Sometimes, of course, the nature of an employment relationship changes and a worker who began as an independent contractor may now be performing tasks in a way more like an employee. An employer in that situation simply has to initiate a formal hiring process, as with any other new employee.

More likely, however, this move is a response to a mistaken classification that the employer decides to rectify in an attempt to avoid enforcement action. An employer who discovers an error may apply to participate in the IRS’s Voluntary Worker Classification Settlement Program (or VCSP) by filing IRS Form 8952 and paying a reduced penalty.  An employer must execute a VCSP closing agreement, re-classify the workers prospectively and pay an amount effectively equal just over one percent of the wages paid to the reclassified workers for the past year. No interest or penalties will be due, and the employers will not be audited on payroll taxes related to these workers for prior years. In order to qualify for this program, an employer must:

  • Have consistently treated the workers in the past as nonemployees,
  • Have filed all required Forms 1099 for the workers for the previous three years,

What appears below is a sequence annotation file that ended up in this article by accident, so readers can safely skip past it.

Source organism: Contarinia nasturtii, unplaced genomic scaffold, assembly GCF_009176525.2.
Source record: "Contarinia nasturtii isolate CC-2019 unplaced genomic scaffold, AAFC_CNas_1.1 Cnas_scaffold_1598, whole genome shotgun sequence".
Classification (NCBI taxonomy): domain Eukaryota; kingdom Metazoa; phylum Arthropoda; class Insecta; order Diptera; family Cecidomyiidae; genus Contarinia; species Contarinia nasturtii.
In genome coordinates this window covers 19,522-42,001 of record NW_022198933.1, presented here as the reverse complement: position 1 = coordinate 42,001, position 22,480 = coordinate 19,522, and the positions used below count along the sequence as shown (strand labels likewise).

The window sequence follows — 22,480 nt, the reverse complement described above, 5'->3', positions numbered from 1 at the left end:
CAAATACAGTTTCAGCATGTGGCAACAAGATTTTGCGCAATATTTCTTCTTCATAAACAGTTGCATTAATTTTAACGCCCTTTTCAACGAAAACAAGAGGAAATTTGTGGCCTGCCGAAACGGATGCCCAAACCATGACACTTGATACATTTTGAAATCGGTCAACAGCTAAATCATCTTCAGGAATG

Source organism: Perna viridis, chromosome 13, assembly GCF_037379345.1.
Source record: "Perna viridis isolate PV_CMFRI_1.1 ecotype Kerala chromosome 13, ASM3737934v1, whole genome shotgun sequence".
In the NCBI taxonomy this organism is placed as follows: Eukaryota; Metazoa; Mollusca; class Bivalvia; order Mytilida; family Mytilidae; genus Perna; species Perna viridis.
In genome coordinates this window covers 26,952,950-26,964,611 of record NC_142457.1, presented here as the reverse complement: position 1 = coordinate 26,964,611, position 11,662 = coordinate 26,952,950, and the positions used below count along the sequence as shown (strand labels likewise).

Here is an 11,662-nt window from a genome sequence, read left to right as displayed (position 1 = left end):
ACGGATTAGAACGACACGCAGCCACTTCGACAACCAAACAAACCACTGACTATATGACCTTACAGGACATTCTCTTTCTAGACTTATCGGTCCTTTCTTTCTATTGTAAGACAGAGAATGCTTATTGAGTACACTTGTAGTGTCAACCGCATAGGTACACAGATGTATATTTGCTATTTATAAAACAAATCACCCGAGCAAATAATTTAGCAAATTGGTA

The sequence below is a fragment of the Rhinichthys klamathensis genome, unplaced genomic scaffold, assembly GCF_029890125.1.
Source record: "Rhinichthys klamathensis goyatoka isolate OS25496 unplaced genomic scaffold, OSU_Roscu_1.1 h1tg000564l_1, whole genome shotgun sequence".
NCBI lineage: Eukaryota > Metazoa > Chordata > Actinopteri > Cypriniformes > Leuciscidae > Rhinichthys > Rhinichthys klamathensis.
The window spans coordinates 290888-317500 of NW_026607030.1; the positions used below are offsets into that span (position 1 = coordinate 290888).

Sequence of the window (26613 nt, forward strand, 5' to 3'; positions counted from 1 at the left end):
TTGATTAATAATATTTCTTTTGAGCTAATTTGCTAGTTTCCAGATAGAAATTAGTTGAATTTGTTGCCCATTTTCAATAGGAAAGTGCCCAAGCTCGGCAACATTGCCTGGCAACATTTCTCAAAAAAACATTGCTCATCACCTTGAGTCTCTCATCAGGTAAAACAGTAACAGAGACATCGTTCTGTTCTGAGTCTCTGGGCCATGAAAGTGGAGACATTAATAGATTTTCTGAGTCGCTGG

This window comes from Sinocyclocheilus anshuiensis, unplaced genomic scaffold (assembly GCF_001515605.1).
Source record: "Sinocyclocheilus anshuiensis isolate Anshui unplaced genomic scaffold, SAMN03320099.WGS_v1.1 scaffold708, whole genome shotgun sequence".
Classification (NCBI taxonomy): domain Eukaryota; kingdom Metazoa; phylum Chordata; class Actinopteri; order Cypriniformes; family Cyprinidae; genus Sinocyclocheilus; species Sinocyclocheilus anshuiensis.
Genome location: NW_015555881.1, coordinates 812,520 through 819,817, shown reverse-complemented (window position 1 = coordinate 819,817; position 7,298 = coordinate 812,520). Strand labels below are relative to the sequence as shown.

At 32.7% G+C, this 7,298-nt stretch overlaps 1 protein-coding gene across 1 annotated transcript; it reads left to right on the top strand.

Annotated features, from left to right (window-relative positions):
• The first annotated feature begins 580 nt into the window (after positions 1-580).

• Not currently be under employment tax audit by the IRS, or within an affiliated group of businesses under audit, and
  • Not currently be under audit by the Department of Labor or a state agency concerning the classification of these workers, or contesting the re-classification in court.

Although reclassification as an employee usually benefits workers, some may actually be resistant to the change, as for example, when the worker is attempting to avoid wage garnishment. This is not a sufficient reason for the employer to avoid reclassification where it otherwise appears warranted.

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Another approach, where the proper classification is genuinely unclear, may be to change the nature of the working relationship prospectively so that the worker is more clearly an independent contractor.  There must genuinely be a change that extends beyond having the worker formally acknowledge that he or she is an independent contractor, although that may be a sensible part of the process.

Reclassifying an Employee as an Independent Contractor